“It’s our nemesis,” Fajardo said, noting that he knows his receivers are working hard. “It’s tough to keep throwing those 50/50 balls knowing that they continue to get intercepted or they continue to hit the ground.” When 50/50 becomes 90/10, that’s good. When 50/50 becomes 10/90, that is ungood.
I OWE AN APOLOGY TO VERNON ADAMS’ LEFT ANKLE
That ankle is much more of a gamer than I gave it credit for.
As the Montreal quarterback stood on the sideline, grimacing in pain with every little step he took, I was thinking “just sit down, Vernon, you’re done for the day.”
But that ankle refused to accept a benching.
“Just tape me up,” Vernon Adams’ left ankle called out, in its tiny voice, from below. “Just tape me up real tight. C’mon!”
Vernon Adams’ left ankle is the Michael Reilly of ankles, and I was wrong to doubt it. As John Cleese once said, as he was being dangled out a window by Kevin Kline (by his ankles, coincidentally) in the movie “A Fish Called Wanda”, I apologize unreservedly.
THERE’S WINNIPEG AND THEN THERE’S EVERYBODY ELSE
Right now, the Blue Bombers are a Drake concert. Everyone else is my karaoke version of “Flashdance What a Feeling.”
And don’t get that part wrong. My karaoke Flashdance is pretty damn good, actually, let me tell you that. It’s just that it ain’t no Drake show and I know it.
The Blue Bombers are everybody’s measuring stick right now and if they keep this up, the discussion really is going to be who centred not on “who will be in the Grey Cup?” but rather on “who will Winnipeg play in the Grey Cup?”
Asked to talk about his team’s takedown of the BC Lions, head coach Mike O’Shea went through point after point after point, and even he seemed slightly taken aback by just how well his team is playing, in all aspects.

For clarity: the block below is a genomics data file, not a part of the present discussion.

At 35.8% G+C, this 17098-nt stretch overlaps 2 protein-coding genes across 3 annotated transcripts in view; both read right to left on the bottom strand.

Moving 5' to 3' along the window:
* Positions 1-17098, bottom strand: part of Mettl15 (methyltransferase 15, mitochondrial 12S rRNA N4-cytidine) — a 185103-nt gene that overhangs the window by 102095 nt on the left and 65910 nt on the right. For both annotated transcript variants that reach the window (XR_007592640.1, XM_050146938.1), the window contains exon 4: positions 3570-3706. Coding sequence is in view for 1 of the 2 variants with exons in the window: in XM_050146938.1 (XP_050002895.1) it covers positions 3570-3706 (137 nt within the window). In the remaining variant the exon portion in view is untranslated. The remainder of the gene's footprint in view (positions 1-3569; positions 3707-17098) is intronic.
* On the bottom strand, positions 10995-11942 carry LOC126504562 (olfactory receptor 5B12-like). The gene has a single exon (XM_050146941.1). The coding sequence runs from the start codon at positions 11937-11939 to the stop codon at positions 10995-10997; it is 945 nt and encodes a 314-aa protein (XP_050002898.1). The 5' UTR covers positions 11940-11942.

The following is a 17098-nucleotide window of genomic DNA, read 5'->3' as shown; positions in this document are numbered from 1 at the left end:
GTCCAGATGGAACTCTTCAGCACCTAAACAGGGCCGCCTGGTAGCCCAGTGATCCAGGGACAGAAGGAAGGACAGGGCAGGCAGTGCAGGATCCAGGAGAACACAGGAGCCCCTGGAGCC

“That’s a long list,” he said. “It’s pretty pleasing. Lots to like.”
It’s not that there’s no chance for anybody else, of course. Anybody else, though, needs to really start putting things together in order to build to a crescendo worthy of upsetting the defending kings.
It can be done. Like the song says: “First when there’s nothing, but a slow glowing dream….”
CRAIG DICKENSON IS AT HIS WIT’S END
Saskatchewan coach Craig Dickenson was outwardly dejected by his team’s loss in Calgary. After a big time win in BC the previous week, you’d have expected another step forward in the first of three straight slobberknockers with the Stampeders.
But the team continues to fiddle with the gear shift, and Dickenson seems bedevilled by his charges.
“The frustrating part for me is I just don’t know what else to do in terms of practice,” he said, candidly, when asked what the Roughriders need in order to stop lurching. “We practice hard, we practice well.”
“It is frustrating but we’ll reload. We got these guys again in a week and hopefully we’ll play a little better.”
There’s that word “hope,” again.
BONUS TAKEAWAY: Actually, neither Dickenson felt all that great about the game, not even the Dickenson who won. “We’re not playing that well,” said Craig’s brother, Dave.
AND FINALLY… In my car I want a GPS as good as the one DeVonte Dedmon uses to navigate his kick returns.